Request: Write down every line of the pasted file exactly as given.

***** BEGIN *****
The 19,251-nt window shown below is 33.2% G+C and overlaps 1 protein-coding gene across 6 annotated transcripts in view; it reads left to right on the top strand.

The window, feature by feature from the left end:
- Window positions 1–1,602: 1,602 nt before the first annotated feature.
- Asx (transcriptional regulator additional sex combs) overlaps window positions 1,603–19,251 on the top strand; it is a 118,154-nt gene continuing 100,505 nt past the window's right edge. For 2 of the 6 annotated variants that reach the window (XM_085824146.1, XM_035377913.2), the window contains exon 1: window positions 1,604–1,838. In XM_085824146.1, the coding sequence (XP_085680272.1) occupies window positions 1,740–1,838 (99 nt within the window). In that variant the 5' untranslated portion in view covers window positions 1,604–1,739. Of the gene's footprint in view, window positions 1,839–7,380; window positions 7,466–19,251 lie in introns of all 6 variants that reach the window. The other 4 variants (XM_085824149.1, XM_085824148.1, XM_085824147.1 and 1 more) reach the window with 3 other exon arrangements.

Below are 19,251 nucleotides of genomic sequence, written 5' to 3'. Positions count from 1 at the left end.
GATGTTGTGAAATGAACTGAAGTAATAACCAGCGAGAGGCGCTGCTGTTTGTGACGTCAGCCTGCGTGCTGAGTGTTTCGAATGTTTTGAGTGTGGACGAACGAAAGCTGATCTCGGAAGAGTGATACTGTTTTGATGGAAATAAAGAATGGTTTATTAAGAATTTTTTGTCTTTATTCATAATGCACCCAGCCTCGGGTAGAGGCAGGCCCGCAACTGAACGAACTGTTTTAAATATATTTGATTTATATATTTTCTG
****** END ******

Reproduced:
The 19,251-nt window shown below is 33.2% G+C and overlaps 1 protein-coding gene across 6 annotated transcripts in view; it reads left to right on the top strand.

The window, feature by feature from the left end:
- Window positions 1–1,602: 1,602 nt before the first annotated feature.
- Asx (transcriptional regulator additional sex combs) overlaps window positions 1,603–19,251 on the top strand; it is a 118,154-nt gene continuing 100,505 nt past the window's right edge. For 2 of the 6 annotated variants that reach the window (XM_085824146.1, XM_035377913.2), the window contains exon 1: window positions 1,604–1,838. In XM_085824146.1, the coding sequence (XP_085680272.1) occupies window positions 1,740–1,838 (99 nt within the window). In that variant the 5' untranslated portion in view covers window positions 1,604–1,739. Of the gene's footprint in view, window positions 1,839–7,380; window positions 7,466–19,251 lie in introns of all 6 variants that reach the window. The other 4 variants (XM_085824149.1, XM_085824148.1, XM_085824147.1 and 1 more) reach the window with 3 other exon arrangements.

Below are 19,251 nucleotides of genomic sequence, written 5' to 3'. Positions count from 1 at the left end.
GATGTTGTGAAATGAACTGAAGTAATAACCAGCGAGAGGCGCTGCTGTTTGTGACGTCAGCCTGCGTGCTGAGTGTTTCGAATGTTTTGAGTGTGGACGAACGAAAGCTGATCTCGGAAGAGTGATACTGTTTTGATGGAAATAAAGAATGGTTTATTAAGAATTTTTTGTCTTTATTCATAATGCACCCAGCCTCGGGTAGAGGCAGGCCCGCAACTGAACGAACTGTTTTAAATATATTTGATTTATATATTTTCTG